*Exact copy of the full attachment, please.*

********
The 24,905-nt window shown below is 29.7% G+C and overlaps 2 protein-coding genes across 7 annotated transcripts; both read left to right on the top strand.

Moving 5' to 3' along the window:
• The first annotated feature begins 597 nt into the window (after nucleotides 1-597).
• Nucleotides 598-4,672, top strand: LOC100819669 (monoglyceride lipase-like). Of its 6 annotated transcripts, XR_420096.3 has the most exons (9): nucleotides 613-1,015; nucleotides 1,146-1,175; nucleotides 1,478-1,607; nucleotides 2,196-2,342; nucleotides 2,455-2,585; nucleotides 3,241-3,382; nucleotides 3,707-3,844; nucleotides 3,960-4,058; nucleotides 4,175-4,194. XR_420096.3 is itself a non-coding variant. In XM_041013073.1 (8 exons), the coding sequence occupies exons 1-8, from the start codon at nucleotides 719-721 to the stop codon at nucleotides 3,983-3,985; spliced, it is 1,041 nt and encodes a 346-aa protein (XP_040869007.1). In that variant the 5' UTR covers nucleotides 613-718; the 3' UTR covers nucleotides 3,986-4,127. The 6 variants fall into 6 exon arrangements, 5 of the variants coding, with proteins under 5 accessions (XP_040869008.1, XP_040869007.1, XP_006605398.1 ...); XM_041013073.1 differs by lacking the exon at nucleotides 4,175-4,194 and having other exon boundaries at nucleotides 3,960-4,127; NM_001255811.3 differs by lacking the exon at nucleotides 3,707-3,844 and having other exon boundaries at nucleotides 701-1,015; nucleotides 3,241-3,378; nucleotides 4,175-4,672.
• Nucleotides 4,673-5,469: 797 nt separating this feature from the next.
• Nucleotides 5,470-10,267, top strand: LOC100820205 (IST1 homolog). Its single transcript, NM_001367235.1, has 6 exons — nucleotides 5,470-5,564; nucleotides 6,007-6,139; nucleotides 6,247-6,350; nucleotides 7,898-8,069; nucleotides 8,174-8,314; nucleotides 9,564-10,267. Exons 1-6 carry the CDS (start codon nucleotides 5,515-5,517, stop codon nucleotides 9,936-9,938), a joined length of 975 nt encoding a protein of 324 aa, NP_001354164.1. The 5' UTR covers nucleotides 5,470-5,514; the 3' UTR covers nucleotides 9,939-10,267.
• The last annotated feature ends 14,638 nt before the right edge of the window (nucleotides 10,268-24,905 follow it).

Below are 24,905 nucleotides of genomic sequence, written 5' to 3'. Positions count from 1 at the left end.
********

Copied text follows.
The 24,905-nt window shown below is 29.7% G+C and overlaps 2 protein-coding genes across 7 annotated transcripts; both read left to right on the top strand.

Moving 5' to 3' along the window:
• The first annotated feature begins 597 nt into the window (after nucleotides 1-597).
• Nucleotides 598-4,672, top strand: LOC100819669 (monoglyceride lipase-like). Of its 6 annotated transcripts, XR_420096.3 has the most exons (9): nucleotides 613-1,015; nucleotides 1,146-1,175; nucleotides 1,478-1,607; nucleotides 2,196-2,342; nucleotides 2,455-2,585; nucleotides 3,241-3,382; nucleotides 3,707-3,844; nucleotides 3,960-4,058; nucleotides 4,175-4,194. XR_420096.3 is itself a non-coding variant. In XM_041013073.1 (8 exons), the coding sequence occupies exons 1-8, from the start codon at nucleotides 719-721 to the stop codon at nucleotides 3,983-3,985; spliced, it is 1,041 nt and encodes a 346-aa protein (XP_040869007.1). In that variant the 5' UTR covers nucleotides 613-718; the 3' UTR covers nucleotides 3,986-4,127. The 6 variants fall into 6 exon arrangements, 5 of the variants coding, with proteins under 5 accessions (XP_040869008.1, XP_040869007.1, XP_006605398.1 ...); XM_041013073.1 differs by lacking the exon at nucleotides 4,175-4,194 and having other exon boundaries at nucleotides 3,960-4,127; NM_001255811.3 differs by lacking the exon at nucleotides 3,707-3,844 and having other exon boundaries at nucleotides 701-1,015; nucleotides 3,241-3,378; nucleotides 4,175-4,672.
• Nucleotides 4,673-5,469: 797 nt separating this feature from the next.
• Nucleotides 5,470-10,267, top strand: LOC100820205 (IST1 homolog). Its single transcript, NM_001367235.1, has 6 exons — nucleotides 5,470-5,564; nucleotides 6,007-6,139; nucleotides 6,247-6,350; nucleotides 7,898-8,069; nucleotides 8,174-8,314; nucleotides 9,564-10,267. Exons 1-6 carry the CDS (start codon nucleotides 5,515-5,517, stop codon nucleotides 9,936-9,938), a joined length of 975 nt encoding a protein of 324 aa, NP_001354164.1. The 5' UTR covers nucleotides 5,470-5,514; the 3' UTR covers nucleotides 9,939-10,267.
• The last annotated feature ends 14,638 nt before the right edge of the window (nucleotides 10,268-24,905 follow it).

Below are 24,905 nucleotides of genomic sequence, written 5' to 3'. Positions count from 1 at the left end.